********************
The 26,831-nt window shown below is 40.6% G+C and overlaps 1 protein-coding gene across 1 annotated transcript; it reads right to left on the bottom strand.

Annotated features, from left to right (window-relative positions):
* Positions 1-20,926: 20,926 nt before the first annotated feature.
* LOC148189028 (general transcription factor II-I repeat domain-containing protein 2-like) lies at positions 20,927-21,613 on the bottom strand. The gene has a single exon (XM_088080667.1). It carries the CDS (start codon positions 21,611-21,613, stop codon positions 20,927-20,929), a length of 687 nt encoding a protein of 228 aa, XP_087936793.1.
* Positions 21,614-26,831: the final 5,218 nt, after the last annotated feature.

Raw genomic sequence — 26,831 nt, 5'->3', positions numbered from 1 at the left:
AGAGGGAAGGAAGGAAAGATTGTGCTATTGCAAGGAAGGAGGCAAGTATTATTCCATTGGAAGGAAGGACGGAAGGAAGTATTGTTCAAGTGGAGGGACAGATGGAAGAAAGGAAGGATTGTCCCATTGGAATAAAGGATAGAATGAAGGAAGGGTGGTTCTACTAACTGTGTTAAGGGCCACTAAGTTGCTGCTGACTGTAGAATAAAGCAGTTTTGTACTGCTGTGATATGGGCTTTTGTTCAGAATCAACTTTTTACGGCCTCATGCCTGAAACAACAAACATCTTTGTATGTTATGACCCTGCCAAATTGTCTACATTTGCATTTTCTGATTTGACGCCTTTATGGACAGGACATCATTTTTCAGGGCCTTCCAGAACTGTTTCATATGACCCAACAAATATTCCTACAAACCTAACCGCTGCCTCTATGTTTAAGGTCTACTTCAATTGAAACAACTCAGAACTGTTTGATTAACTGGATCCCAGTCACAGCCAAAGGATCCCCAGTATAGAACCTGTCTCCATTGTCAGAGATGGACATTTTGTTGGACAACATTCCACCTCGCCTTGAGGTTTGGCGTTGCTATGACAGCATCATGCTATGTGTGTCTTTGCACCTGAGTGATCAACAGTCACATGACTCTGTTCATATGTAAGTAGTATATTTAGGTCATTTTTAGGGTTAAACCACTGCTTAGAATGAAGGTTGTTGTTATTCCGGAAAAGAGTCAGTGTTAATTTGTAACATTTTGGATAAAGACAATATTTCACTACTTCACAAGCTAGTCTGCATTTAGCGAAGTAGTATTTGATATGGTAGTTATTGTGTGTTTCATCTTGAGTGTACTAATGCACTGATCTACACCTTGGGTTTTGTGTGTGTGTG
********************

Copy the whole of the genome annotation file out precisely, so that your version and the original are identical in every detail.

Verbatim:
The 26,831-nt window shown below is 40.6% G+C and overlaps 1 protein-coding gene across 1 annotated transcript; it reads right to left on the bottom strand.

Annotated features, from left to right (window-relative positions):
* Positions 1-20,926: 20,926 nt before the first annotated feature.
* LOC148189028 (general transcription factor II-I repeat domain-containing protein 2-like) lies at positions 20,927-21,613 on the bottom strand. The gene has a single exon (XM_088080667.1). It carries the CDS (start codon positions 21,611-21,613, stop codon positions 20,927-20,929), a length of 687 nt encoding a protein of 228 aa, XP_087936793.1.
* Positions 21,614-26,831: the final 5,218 nt, after the last annotated feature.

Raw genomic sequence — 26,831 nt, 5'->3', positions numbered from 1 at the left:
AGAGGGAAGGAAGGAAAGATTGTGCTATTGCAAGGAAGGAGGCAAGTATTATTCCATTGGAAGGAAGGACGGAAGGAAGTATTGTTCAAGTGGAGGGACAGATGGAAGAAAGGAAGGATTGTCCCATTGGAATAAAGGATAGAATGAAGGAAGGGTGGTTCTACTAACTGTGTTAAGGGCCACTAAGTTGCTGCTGACTGTAGAATAAAGCAGTTTTGTACTGCTGTGATATGGGCTTTTGTTCAGAATCAACTTTTTACGGCCTCATGCCTGAAACAACAAACATCTTTGTATGTTATGACCCTGCCAAATTGTCTACATTTGCATTTTCTGATTTGACGCCTTTATGGACAGGACATCATTTTTCAGGGCCTTCCAGAACTGTTTCATATGACCCAACAAATATTCCTACAAACCTAACCGCTGCCTCTATGTTTAAGGTCTACTTCAATTGAAACAACTCAGAACTGTTTGATTAACTGGATCCCAGTCACAGCCAAAGGATCCCCAGTATAGAACCTGTCTCCATTGTCAGAGATGGACATTTTGTTGGACAACATTCCACCTCGCCTTGAGGTTTGGCGTTGCTATGACAGCATCATGCTATGTGTGTCTTTGCACCTGAGTGATCAACAGTCACATGACTCTGTTCATATGTAAGTAGTATATTTAGGTCATTTTTAGGGTTAAACCACTGCTTAGAATGAAGGTTGTTGTTATTCCGGAAAAGAGTCAGTGTTAATTTGTAACATTTTGGATAAAGACAATATTTCACTACTTCACAAGCTAGTCTGCATTTAGCGAAGTAGTATTTGATATGGTAGTTATTGTGTGTTTCATCTTGAGTGTACTAATGCACTGATCTACACCTTGGGTTTTGTGTGTGTGTG